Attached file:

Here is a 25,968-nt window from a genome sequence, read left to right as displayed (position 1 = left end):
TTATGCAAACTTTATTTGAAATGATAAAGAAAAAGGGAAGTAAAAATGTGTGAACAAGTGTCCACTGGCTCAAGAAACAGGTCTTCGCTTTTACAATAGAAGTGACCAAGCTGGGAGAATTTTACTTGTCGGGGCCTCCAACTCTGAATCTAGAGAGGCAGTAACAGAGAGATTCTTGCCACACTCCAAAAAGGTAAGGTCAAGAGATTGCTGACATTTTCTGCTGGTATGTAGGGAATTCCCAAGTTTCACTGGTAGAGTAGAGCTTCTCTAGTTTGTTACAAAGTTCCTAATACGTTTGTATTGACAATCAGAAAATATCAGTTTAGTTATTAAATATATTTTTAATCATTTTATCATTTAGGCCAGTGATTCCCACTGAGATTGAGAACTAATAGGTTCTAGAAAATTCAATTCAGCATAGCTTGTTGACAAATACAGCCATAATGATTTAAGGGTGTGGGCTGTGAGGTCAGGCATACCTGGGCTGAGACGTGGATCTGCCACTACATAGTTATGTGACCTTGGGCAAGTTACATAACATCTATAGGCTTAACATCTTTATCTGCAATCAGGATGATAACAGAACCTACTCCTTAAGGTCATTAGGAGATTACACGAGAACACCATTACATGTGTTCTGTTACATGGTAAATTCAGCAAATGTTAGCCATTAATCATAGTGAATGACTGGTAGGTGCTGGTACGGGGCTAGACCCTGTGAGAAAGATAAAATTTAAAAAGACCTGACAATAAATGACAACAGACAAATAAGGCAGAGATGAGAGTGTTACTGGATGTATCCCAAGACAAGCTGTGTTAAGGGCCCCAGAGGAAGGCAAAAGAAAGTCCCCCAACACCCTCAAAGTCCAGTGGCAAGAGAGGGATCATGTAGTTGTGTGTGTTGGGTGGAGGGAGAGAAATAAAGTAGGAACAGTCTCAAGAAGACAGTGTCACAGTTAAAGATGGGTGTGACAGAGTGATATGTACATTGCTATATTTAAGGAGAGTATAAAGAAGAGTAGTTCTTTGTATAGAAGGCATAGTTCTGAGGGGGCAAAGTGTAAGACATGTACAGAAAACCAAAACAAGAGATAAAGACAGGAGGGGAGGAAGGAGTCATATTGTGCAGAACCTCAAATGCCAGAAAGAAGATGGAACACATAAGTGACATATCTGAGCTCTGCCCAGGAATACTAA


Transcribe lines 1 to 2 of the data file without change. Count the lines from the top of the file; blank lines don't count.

Here is a 25,968-nt window from a genome sequence, read left to right as displayed (position 1 = left end):
TTATGCAAACTTTATTTGAAATGATAAAGAAAAAGGGAAGTAAAAATGTGTGAACAAGTGTCCACTGGCTCAAGAAACAGGTCTTCGCTTTTACAATAGAAGTGACCAAGCTGGGAGAATTTTACTTGTCGGGGCCTCCAACTCTGAATCTAGAGAGGCAGTAACAGAGAGATTCTTGCCACACTCCAAAAAGGTAAGGTCAAGAGATTGCTGACATTTTCTGCTGGTATGTAGGGAATTCCCAAGTTTCACTGGTAGAGTAGAGCTTCTCTAGTTTGTTACAAAGTTCCTAATACGTTTGTATTGACAATCAGAAAATATCAGTTTAGTTATTAAATATATTTTTAATCATTTTATCATTTAGGCCAGTGATTCCCACTGAGATTGAGAACTAATAGGTTCTAGAAAATTCAATTCAGCATAGCTTGTTGACAAATACAGCCATAATGATTTAAGGGTGTGGGCTGTGAGGTCAGGCATACCTGGGCTGAGACGTGGATCTGCCACTACATAGTTATGTGACCTTGGGCAAGTTACATAACATCTATAGGCTTAACATCTTTATCTGCAATCAGGATGATAACAGAACCTACTCCTTAAGGTCATTAGGAGATTACACGAGAACACCATTACATGTGTTCTGTTACATGGTAAATTCAGCAAATGTTAGCCATTAATCATAGTGAATGACTGGTAGGTGCTGGTACGGGGCTAGACCCTGTGAGAAAGATAAAATTTAAAAAGACCTGACAATAAATGACAACAGACAAATAAGGCAGAGATGAGAGTGTTACTGGATGTATCCCAAGACAAGCTGTGTTAAGGGCCCCAGAGGAAGGCAAAAGAAAGTCCCCCAACACCCTCAAAGTCCAGTGGCAAGAGAGGGATCATGTAGTTGTGTGTGTTGGGTGGAGGGAGAGAAATAAAGTAGGAACAGTCTCAAGAAGACAGTGTCACAGTTAAAGATGGGTGTGACAGAGTGATATGTACATTGCTATATTTAAGGAGAGTATAAAGAAGAGTAGTTCTTTGTATAGAAGGCATAGTTCTGAGGGGGCAAAGTGTAAGACATGTACAGAAAACCAAAACAAGAGATAAAGACAGGAGGGGAGGAAGGAGTCATATTGTGCAGAACCTCAAATGCCAGAAAGAAGATGGAACACATAAGTGACATATCTGAGCTCTGCCCAGGAATACTAA